The Guardian endorsed the Balfour declaration 100 years ago. But where the Palestinians and Israelis have ended up is not a place we would have wanted them to be
When Arthur Balfour, then Britain’s foreign secretary, promised a hundred years ago to help establish a national home for the Jewish people in Palestine, his words changed the world. It was certainly a watershed in imperial history when, as the Hungarian-Jewish writer Arthur Koestler so memorably put it, “one nation solemnly promised to a second nation the country of a third”.
The declaration, contained in a letter to Lord Walter Rothschild, a leader of the British Jewish community, was vaguely worded. Mr Balfour had offered a “national home for the Jewish people”, not a state. The British statesman was hostile to the idea of a Jewish government, describing it later as “inadmissible”. He did not say how this “national home” would be created, offering only Britain’s “best endeavours” to do so. All this was to be achieved without prejudicing the “civil and religious rights” of Palestine’s “existing non-Jewish communities”, which at that time accounted for 90% of the population. Notably, the land’s Arab inhabitants were not named as such. Nor were their views sought. Israelis see the declaration as one of their founding documents. Palestinians regard it as a great betrayal and the root cause of their “destitution, dispossession and the ongoing occupation”.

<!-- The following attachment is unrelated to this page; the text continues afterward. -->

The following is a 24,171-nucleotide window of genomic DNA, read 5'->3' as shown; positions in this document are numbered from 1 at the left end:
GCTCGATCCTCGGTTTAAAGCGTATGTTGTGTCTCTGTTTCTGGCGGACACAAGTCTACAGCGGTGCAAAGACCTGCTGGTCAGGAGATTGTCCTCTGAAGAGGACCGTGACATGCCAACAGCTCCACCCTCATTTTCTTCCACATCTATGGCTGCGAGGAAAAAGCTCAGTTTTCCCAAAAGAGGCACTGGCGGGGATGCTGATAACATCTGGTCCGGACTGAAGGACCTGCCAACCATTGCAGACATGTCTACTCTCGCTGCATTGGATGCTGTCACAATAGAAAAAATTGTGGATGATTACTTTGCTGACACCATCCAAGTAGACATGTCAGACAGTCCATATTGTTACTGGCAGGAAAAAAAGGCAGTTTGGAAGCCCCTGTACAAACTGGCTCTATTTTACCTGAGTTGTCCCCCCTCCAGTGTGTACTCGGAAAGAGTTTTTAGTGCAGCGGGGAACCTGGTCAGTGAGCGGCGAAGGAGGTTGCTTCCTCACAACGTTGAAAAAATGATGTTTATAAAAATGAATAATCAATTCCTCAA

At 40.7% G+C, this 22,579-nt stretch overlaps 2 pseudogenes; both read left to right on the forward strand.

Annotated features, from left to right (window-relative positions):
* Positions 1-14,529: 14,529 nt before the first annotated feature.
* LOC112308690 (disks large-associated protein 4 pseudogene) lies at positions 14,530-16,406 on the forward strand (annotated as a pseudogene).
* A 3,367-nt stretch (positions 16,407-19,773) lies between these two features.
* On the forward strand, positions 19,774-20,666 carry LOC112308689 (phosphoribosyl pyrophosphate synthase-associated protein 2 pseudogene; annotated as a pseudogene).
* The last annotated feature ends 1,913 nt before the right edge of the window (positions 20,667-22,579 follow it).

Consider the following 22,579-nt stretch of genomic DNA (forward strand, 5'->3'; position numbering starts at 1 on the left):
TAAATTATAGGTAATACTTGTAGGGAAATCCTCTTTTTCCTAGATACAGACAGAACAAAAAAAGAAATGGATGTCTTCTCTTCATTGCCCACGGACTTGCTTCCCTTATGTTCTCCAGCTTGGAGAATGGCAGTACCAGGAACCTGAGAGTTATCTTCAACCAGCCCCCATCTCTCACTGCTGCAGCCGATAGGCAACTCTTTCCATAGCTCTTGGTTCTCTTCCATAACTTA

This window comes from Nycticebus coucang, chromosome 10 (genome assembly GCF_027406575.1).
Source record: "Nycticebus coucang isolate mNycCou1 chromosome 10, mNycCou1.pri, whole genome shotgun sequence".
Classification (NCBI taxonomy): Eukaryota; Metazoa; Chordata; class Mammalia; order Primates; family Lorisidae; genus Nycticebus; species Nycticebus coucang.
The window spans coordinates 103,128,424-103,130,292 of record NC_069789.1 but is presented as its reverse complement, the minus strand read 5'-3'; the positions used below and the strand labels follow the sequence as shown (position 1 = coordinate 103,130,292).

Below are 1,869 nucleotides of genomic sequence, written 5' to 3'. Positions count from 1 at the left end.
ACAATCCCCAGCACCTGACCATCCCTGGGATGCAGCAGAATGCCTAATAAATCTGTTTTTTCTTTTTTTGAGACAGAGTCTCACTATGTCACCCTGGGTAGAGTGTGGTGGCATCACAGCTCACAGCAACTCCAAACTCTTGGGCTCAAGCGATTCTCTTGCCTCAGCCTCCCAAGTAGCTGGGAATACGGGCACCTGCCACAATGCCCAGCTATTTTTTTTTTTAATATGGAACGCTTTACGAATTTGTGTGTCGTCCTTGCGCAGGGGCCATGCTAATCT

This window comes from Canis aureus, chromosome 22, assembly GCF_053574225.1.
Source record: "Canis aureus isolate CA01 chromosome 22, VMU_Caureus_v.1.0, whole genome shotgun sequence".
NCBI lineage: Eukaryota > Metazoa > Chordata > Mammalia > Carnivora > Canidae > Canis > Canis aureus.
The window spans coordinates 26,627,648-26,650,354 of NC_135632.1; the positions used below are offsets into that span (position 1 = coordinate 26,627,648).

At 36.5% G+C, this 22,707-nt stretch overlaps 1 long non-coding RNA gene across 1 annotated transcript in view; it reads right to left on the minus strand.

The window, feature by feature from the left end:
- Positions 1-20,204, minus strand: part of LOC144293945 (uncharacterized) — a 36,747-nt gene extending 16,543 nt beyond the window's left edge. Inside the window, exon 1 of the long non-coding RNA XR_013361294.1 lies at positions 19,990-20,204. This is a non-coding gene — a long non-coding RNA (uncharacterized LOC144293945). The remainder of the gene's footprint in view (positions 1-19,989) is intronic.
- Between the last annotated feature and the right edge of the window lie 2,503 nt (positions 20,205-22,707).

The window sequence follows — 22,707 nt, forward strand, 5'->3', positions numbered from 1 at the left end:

Link : The Guardian view on Israel and Palestine: escape the past | Editorial